He wanted to be more aggressive. Take a shot, go four verticals and let his quarterback and his best receiver, Calvin Johnson, make a play. It was, in many ways, the epitome of what has changed with the Detroit Lions over the past three weeks and what was missing under Joe Lombardi before.
"I was fired up for it," Stafford said. "I loved it."
The result was a 25-yard Stafford-to-Johnson touchdown, the third of five Stafford touchdown tosses Thursday and a play reminiscent of how the Lions used to look when they were one of the most explosive groups in the league a couple of years ago.
Stafford has looked more comfortable and confident with Cooter's plays, personnel usage and, well, everything when it comes to the Detroit Lions over the past three weeks.
That is not coincidental when it comes to Stafford's improvement or that the Lions are 3-0 since Cooter could really influence the offense. He couldn't do much the week he took over as he was promoted hours before the Lions boarded a flight to London to face Kansas City -- a game Detroit was blown out in.
Stafford and Cooter have a clear connection -- something started when Cooter was hired to be Stafford's quarterbacks coach in 2014. They spent countless hours together, Cooter learning what Stafford likes in plays, likes in personnel, in everything that is working well now.
And as Cooter becomes more familiar with calling plays, the mind-meld between quarterback and coordinator has grown. Backup quarterback Dan Orlovsky, who is with Stafford and Cooter daily, said the two see football the "same way."
It has been critical.
"There's been a lot of change and I just think it's sometimes, marriages work because people are on the same page," Orlovsky said. "Not that they weren't before, but some marriages are good, some marriages are great."
So far, the Cooter-Stafford three-week-old relationship following the bye has continued in its clear honeymoon phase.
Some of the changes are easily identifiable. The Lions have taken more downfield shots to Johnson in the three games since Cooter has been able to influence play design, play calls and game flow. The Lions are using fewer personnel shifts -- under Lombardi it seemed as if the Lions were changing personnel by the play -- and are lining up all of their backs and receivers all over the field.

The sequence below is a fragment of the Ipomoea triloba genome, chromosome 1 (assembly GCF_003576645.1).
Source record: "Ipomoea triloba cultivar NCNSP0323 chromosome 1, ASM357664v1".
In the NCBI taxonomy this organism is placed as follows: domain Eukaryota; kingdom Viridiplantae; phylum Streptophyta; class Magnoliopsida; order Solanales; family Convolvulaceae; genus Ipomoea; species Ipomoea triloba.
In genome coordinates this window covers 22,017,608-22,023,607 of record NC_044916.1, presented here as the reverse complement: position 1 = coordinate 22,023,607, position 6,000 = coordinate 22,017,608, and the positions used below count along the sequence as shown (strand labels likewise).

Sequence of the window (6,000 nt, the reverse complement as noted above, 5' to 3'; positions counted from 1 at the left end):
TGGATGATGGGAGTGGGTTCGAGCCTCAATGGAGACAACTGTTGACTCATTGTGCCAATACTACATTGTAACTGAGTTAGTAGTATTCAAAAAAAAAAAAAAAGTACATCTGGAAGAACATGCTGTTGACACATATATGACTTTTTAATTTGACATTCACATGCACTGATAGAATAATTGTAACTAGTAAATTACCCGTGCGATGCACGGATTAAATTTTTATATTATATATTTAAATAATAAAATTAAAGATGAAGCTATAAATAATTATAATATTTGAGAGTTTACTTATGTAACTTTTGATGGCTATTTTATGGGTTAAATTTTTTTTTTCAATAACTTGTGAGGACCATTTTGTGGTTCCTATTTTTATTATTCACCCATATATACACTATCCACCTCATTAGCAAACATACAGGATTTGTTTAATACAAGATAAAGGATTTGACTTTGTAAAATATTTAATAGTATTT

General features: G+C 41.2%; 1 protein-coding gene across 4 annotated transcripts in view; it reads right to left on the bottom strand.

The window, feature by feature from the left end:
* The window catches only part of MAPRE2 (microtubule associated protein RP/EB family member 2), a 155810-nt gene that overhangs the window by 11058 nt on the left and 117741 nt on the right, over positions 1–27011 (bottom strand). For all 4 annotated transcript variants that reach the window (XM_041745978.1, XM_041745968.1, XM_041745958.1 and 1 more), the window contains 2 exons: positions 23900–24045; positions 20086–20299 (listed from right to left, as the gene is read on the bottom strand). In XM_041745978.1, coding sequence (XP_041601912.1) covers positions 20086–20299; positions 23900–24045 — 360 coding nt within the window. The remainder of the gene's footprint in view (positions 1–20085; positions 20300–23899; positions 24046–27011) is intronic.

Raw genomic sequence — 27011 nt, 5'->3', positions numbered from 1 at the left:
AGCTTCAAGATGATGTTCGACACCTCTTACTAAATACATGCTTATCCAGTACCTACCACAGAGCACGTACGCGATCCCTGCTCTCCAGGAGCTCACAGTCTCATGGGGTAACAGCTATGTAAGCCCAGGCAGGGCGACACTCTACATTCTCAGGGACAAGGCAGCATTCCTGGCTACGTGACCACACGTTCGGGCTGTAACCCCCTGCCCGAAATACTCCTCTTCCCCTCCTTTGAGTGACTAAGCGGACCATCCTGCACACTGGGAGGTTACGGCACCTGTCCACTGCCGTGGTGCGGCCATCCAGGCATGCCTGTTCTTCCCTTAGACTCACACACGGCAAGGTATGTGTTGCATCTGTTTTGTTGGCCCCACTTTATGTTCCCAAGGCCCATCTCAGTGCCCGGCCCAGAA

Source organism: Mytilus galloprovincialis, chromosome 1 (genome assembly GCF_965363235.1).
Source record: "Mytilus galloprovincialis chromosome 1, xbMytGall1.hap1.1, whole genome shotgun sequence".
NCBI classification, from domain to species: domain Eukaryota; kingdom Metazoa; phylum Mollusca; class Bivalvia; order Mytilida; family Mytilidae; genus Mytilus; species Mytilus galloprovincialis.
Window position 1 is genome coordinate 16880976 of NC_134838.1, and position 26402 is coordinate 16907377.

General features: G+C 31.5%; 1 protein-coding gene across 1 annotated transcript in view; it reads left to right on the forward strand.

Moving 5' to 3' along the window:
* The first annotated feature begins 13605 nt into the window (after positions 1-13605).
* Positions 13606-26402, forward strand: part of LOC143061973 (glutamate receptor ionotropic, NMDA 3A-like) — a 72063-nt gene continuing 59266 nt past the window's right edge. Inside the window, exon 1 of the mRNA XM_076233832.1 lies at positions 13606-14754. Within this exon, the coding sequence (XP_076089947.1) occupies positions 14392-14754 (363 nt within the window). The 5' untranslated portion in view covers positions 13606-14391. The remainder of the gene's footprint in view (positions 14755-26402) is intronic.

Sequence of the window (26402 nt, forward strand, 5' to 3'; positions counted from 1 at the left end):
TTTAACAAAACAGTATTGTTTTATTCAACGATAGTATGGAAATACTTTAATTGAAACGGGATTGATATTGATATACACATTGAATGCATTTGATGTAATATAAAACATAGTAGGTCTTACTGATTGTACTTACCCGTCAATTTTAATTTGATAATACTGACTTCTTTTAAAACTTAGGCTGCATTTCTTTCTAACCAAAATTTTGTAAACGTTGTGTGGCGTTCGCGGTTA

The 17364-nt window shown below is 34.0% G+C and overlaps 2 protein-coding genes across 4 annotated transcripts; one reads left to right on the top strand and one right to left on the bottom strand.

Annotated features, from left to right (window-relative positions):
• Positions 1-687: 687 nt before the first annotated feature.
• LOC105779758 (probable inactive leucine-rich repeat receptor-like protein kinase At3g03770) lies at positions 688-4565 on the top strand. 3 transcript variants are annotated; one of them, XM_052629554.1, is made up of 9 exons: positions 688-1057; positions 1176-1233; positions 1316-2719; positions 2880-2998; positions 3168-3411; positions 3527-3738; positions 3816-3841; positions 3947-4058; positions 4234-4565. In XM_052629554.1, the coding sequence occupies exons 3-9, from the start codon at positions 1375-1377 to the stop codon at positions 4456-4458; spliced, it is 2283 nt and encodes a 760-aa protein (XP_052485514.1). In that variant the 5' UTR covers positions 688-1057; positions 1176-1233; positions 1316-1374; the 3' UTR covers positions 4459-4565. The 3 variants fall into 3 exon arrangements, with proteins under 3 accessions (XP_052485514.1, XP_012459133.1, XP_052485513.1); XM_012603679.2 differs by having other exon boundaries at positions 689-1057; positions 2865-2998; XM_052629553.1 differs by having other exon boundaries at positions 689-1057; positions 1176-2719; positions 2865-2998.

The creativity is somewhat similar to what Scott Linehan did with the offense and Stafford during his time with the Lions before he was fired along with Jim Schwartz following the 2013 season. And that's when Stafford was at his best.
Between moving the pieces and trusting the quarterback and his receiver, it opened up the Lions' total offense -- from 287 yards against Green Bay in Week 10 to 375 yards in Week 11 against Oakland to 430 yards against an Eagles team that also allowed five touchdown passes to Jameis Winston less than a week ago.
"I mean, you can't do the same thing over and over in this league," Johnson said. "People catch on to it and it's a copycat league, you know. If something works as far as coverage-wise or something the defense is doing and it's working effective against us, then the other teams are going to do it.
"We're just playing complete football and we're attacking the defense and not playing defense on offense."
The unpredictability and aggressiveness have shown more each week, from a quarterback draw for a touchdown called Sunday against Oakland to the consistent picking at Philadelphia's corners when the Eagles bizarrely chose to single-cover Johnson, leaving him with open routes, easy yards and, eventually, three touchdowns.
The other part is Stafford has been in shotgun much more under Cooter than Lombardi and the pistol also has been reintroduced into the offense. Stafford said this wasn't a change Cooter made the first day he came in as coordinator, but it clearly has helped Stafford and the Lions.
It all led to Thursday, when Stafford and Johnson and the rest of the offense moved at will and scored on six straight possessions against Philadelphia.
"It felt like a video game," Ebron said. "It felt like they were out there playing a video game."
It all starts with Cooter, Stafford and their obvious rapport. And so far, it has led to an offensive renaissance when the Lions needed it the most.
"He seems very comfortable. [Thursday] didn't look difficult," Tate said. "I'm sure it was, but the throws he's making are on point. He's taking his three-step drops, his seven-step drops and throwing money balls out there and guys are making plays.
"It starts with Coach Jim Bob and it starts with Matthew and they are doing a great job of leading this team."